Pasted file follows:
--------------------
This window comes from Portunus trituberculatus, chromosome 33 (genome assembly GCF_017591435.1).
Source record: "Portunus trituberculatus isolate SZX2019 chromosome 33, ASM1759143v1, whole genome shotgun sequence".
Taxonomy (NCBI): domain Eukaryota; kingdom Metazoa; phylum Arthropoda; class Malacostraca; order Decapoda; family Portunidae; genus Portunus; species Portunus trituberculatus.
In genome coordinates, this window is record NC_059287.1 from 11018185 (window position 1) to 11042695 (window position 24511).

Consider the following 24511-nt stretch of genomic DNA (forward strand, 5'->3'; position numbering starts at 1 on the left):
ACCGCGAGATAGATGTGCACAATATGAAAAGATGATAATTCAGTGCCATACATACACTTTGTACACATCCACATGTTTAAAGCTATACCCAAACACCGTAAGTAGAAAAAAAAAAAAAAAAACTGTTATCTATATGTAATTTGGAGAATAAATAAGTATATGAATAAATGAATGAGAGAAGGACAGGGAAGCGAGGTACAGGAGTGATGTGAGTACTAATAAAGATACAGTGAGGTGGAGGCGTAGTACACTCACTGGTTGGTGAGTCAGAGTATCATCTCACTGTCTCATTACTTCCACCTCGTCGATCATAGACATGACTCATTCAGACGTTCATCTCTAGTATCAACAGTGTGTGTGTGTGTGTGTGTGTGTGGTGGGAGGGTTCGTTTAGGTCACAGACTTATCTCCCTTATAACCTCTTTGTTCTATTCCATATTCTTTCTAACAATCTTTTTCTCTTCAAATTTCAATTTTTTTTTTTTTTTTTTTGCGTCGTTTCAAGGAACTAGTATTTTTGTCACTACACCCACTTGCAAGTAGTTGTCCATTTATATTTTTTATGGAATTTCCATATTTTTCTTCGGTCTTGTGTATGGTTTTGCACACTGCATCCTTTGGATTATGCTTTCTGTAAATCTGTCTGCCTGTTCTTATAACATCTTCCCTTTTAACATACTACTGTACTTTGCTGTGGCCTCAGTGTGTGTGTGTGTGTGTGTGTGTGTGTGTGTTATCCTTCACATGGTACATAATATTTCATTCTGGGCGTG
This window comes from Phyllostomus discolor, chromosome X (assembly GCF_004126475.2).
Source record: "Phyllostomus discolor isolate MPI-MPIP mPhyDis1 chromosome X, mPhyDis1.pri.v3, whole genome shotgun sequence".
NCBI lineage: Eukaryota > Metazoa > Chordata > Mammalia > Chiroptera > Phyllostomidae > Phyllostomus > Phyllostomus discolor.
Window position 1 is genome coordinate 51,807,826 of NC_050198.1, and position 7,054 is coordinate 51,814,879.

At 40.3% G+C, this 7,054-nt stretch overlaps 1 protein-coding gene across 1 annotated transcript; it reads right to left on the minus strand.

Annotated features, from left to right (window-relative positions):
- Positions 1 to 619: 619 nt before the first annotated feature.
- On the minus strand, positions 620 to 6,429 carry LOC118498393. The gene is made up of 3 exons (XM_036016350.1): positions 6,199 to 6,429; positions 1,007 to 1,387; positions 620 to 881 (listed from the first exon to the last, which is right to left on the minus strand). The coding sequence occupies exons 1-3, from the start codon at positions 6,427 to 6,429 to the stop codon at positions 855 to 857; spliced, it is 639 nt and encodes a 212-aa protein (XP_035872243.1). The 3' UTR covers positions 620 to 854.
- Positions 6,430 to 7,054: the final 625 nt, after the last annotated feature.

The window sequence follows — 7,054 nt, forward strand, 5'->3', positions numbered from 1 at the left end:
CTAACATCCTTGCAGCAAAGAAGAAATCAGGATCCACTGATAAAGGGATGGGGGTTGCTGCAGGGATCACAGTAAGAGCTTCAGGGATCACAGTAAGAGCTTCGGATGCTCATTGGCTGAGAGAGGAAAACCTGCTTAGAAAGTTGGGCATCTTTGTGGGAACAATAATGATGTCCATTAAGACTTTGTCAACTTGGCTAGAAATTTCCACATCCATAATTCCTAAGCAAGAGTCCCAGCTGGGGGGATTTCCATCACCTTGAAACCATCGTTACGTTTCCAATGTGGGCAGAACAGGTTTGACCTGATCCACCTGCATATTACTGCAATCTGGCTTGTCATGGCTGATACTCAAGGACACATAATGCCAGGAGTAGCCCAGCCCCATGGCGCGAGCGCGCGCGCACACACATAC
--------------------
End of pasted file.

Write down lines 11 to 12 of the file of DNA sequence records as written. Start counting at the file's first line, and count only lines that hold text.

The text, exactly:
At 40.3% G+C, this 7,054-nt stretch overlaps 1 protein-coding gene across 1 annotated transcript; it reads right to left on the minus strand.

Annotated features, from left to right (window-relative positions):